US Senate passes Iran oversight bill

98-1 vote sends measure to US House of Representatives, which is expected to consider it as soon as next week.

By
May 7, 2015 21:39
2 minute read.
United States Capitol building in Washington, DC

United States Capitol building in Washington, DC.. (photo credit: REUTERS)

WASHINGTON -- The US Senate passed the Iran Nuclear Agreement Review Act of 2015 on Thursday with overwhelming and bipartisan support.

The bill, which provides Congress with a structure for review of any future comprehensive nuclear agreement with Iran, was passed with 98 senators voting in favor in the 100-member chamber.

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If passed by the House, the law would require the president to submit the deal in its entirety to Congress within 30 days of passage. Lawmakers would then have the opportunity to vote to approve or disapprove of congressional participation in the agreement.

But a binding resolution of disapproval would require a two-thirds majority in Congress, which appeared unlikely on Thursday, as 150 House Democrats signed a letter endorsing the progress of the nuclear talks.

Negotiations between the United States, Britain, France, Russia, China, Germany and Iran produced a framework agreement last month that proposed capping, restricting, monitoring and partially rolling back Tehran's nuclear program in exchange for phased sanctions relief.

Earlier versions of the bill were opposed by US President Barack Obama, who threatened to veto any and all legislation pertaining to Iran while negotiations were still ongoing.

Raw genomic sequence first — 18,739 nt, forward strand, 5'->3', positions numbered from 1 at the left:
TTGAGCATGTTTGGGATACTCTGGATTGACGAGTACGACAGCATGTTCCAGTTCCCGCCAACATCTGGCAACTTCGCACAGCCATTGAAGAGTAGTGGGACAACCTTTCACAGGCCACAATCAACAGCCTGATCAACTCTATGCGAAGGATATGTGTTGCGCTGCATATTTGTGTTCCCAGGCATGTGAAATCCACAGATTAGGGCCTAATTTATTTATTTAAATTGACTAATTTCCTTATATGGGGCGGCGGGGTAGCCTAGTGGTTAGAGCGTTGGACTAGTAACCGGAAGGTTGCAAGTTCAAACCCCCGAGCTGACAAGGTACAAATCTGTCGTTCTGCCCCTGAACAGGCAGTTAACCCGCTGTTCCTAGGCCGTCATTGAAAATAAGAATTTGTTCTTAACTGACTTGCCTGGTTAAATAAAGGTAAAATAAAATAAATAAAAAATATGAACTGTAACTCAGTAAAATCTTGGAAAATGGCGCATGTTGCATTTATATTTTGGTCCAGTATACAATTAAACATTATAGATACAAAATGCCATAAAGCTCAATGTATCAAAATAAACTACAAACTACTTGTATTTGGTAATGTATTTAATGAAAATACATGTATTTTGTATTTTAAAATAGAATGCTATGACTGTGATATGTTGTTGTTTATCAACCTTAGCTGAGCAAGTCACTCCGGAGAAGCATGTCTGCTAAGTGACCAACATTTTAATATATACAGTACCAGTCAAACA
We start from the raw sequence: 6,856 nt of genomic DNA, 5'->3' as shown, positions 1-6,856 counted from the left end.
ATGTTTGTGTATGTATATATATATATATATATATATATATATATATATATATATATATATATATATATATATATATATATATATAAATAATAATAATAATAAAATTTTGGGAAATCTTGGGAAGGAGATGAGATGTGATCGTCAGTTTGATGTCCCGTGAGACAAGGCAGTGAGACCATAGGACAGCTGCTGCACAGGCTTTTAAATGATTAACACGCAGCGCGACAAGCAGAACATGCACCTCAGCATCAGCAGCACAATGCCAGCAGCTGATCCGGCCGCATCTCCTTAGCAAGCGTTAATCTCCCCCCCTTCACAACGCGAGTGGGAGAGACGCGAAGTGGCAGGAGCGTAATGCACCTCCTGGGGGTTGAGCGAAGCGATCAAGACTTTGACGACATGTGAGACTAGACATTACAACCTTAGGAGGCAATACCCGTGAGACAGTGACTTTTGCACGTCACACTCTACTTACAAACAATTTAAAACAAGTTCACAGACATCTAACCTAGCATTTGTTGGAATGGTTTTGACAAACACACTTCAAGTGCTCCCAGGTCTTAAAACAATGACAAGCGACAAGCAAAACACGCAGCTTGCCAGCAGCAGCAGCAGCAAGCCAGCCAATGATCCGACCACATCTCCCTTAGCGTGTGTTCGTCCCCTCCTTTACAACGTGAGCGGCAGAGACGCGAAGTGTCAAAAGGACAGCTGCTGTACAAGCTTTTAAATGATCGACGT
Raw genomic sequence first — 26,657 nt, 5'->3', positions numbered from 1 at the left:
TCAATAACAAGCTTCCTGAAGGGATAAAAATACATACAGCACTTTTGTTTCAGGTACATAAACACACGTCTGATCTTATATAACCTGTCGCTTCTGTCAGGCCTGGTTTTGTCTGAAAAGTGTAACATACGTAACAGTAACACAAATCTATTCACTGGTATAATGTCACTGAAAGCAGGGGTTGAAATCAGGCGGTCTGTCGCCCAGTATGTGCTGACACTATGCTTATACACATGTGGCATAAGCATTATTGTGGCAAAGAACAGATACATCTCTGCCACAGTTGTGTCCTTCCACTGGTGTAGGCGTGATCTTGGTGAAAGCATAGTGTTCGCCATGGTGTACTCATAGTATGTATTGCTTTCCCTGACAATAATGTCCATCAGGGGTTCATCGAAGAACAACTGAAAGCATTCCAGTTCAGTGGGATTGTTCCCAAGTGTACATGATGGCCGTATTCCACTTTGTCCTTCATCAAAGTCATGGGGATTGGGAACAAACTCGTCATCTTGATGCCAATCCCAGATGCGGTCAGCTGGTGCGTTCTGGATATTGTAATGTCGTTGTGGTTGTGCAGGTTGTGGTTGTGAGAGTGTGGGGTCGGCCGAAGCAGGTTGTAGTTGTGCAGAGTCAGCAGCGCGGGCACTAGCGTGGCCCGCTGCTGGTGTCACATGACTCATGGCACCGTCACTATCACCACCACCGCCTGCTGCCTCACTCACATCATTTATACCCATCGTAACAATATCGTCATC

The White House has since revoked that veto threat after Senate Foreign Relations Committee chairman Bob Corker (R-Tennessee), author of the legislation, worked with Democratic leadership on a compromise version of the bill. 

"At the end of the day we can pass a bipartisan bill, as Senator Corker and I first envisioned it," said Senator Robert Menendez (D-New Jersey), co-author of the legislation. "Now it's been a long and difficult process. There has been debate, disagreement to some amendments, but we have almost reached the finish line."

“And despite the good intentions – and I will say the good intentions of many of the amendments, some which I agree with – we cannot risk a presidential veto and we cannot at the end of the day risk giving up Congressional review and judgment," Menendez continued, speaking on the Senate floor just before the vote. "That is the critical core issue before the Senate so we will have congressional review and judgment on probably the most significant nuclear nonproliferation national security, global security question, I think, of our time."

That compromise shortened Congress' review time of the deal, and clarified that congressional approval is not required for the multilateral agreement to move forward.

"Senator Corker’s legislation rightly positions Congress to judge and render a verdict on any final nuclear agreement the administration strikes with Tehran.  It also should strengthen the administration’s hand at the negotiating table," said House Foreign Affairs Committee chairman Ed Royce (R-California) after the vote. "The House should pass this legislation, and the administration should put its added leverage to use."

The House is expected to take up the bill for a vote next week.


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